How can I make a thick and creamy vegan curd or yogurt at home?
Here in South India the temperature is very suitable for fast fermentation, but I am not sure which ingredients or fermenting agents to use.
After numerous failed experiments I came across this YouTube video in which chef Nupur Sampat makes impressively creamy curd from peanuts, with no thickeners, sweeteners, expensive probiotics or complicated steps. It looked too good to be true, but I tried it in my kitchen and it worked perfectly first time.
Since I don't like the taste of raw peanuts, I roasted some peanuts and tried it with those too. That also worked great. I was able to use the curd every way, even with plain rice and pickle or with oats and a little date syrup. I will try this method with other milks and update this post, and I'll try to add pictures too.
I've tried with raw almonds and the result was very delicious, but did not set much.
How to make:
For future batches, you may use your old curd as a fermenting agent.
Thanks Nupur, for the awesome recipe!
I know this is an old question, but after having come up with an easy method and used it for almost 2 years for hundreds of liters of yogurt, I wanted to share.
Once you've started, you need only one ingredient, soy milk. For the whole process, you only need 1 additional ingredient, vegan yogurt starter. I use an Instant Pot brand pressure cooker to sterilize and ferment. Any pressure cooker with a yogurt function would work. In warmer climates, you could probably get away with leaving it on the counter.
Getting the right soy milk is the key to the whole procedure. Once you have access to that, it's a piece of cake. I'm lucky, because it's available within walking distance of my apartment. You want something that:
I used Cultures for Health brand starter culture (obviously I have no affiliation). I'm sure there are other brands that will work just fine. The package came with 4 sachets. After 2 years, I've only used one (see below). For the first time, you can suspend the culture in a small amount of soy milk and distribute it evenly between jars. I used one packet for 950mL (32oz) the first time.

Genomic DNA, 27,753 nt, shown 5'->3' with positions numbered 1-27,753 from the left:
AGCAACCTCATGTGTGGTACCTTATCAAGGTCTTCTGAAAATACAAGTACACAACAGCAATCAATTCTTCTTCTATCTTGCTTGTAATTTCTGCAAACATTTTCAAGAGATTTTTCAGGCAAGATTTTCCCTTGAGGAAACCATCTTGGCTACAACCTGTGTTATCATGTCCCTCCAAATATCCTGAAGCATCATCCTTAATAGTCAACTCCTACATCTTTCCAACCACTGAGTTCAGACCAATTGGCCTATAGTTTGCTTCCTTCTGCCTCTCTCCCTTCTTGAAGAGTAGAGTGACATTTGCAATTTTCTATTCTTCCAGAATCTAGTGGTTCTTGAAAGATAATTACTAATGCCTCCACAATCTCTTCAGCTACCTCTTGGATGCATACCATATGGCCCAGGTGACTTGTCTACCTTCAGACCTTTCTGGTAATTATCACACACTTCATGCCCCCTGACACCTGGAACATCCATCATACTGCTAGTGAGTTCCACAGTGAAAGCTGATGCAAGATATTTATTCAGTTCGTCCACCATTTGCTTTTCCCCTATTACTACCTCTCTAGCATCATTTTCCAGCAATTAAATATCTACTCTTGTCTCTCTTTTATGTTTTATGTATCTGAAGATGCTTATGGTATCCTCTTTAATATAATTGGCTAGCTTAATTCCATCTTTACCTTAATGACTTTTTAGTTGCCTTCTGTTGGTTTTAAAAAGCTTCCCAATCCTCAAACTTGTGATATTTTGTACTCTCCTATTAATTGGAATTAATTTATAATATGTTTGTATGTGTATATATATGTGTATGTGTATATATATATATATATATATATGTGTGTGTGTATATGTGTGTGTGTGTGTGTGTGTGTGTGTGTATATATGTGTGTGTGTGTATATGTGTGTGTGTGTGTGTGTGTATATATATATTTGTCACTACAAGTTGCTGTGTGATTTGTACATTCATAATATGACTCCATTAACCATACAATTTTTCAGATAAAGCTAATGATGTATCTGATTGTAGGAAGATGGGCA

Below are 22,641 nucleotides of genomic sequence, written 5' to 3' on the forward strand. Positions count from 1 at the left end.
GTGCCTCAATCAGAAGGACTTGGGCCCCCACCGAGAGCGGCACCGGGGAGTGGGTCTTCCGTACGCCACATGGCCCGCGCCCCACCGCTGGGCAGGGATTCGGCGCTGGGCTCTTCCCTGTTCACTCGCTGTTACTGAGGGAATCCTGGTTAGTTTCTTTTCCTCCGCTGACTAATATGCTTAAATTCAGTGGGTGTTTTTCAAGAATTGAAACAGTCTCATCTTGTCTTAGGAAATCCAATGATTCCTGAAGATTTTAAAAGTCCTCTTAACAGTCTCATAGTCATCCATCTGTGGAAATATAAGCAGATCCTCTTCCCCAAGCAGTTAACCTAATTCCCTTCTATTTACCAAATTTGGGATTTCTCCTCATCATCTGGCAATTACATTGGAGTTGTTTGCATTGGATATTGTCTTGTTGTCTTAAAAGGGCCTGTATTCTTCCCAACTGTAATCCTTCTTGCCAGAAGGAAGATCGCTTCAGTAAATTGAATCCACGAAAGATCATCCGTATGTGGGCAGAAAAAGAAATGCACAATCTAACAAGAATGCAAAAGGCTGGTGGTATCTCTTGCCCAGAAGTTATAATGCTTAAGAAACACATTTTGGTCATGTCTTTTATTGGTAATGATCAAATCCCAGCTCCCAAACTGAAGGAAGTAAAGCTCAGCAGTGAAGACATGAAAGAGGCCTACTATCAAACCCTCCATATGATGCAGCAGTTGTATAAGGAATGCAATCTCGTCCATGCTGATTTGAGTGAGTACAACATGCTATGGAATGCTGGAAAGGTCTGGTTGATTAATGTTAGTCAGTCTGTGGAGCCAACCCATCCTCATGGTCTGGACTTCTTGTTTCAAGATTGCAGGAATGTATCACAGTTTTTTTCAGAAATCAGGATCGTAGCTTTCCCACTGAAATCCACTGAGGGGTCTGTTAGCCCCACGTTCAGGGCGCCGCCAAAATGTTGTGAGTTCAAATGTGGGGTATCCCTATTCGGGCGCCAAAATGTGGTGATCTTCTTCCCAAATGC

I use wide mouth mason jars to ferment my yogurt. I place them in the Instant Pot, along with the lids and a large spoon, and pressure cook them with a small amount of water in the bottom for 5 minutes. This ensures there are no other bacteria in the containers.
The result is very thick yogurt. After a few days, a bit of clear liquid will separate from the "curd" that can be poured off to further thicken the yogurt. The cost of the soy milk + electricity is about the same as cow milk yogurt (although cow milk is highly subsidized in the US).
I typically make 4 jars. When 3 have been opened, I use the first bit of the 4th unopened jar to inoculate the next batch. This decreases the risk of contamination.
I use it to make all sorts of recipes that include yogurt including tzatziki and south Indian curd rice. It also makes a great parfait with a bit of maple syrup and fresh fruit. My mother-in-law is from the south of India, and she approves.
I am now making curd from a mixture of cashews and almonds. My current curd has been going strong for about a year now using the previous batch to innoculate the new one. I used OneGood peanut curd to start it off, but previously I was using broken wheat with better results than chillies - I describe the process below: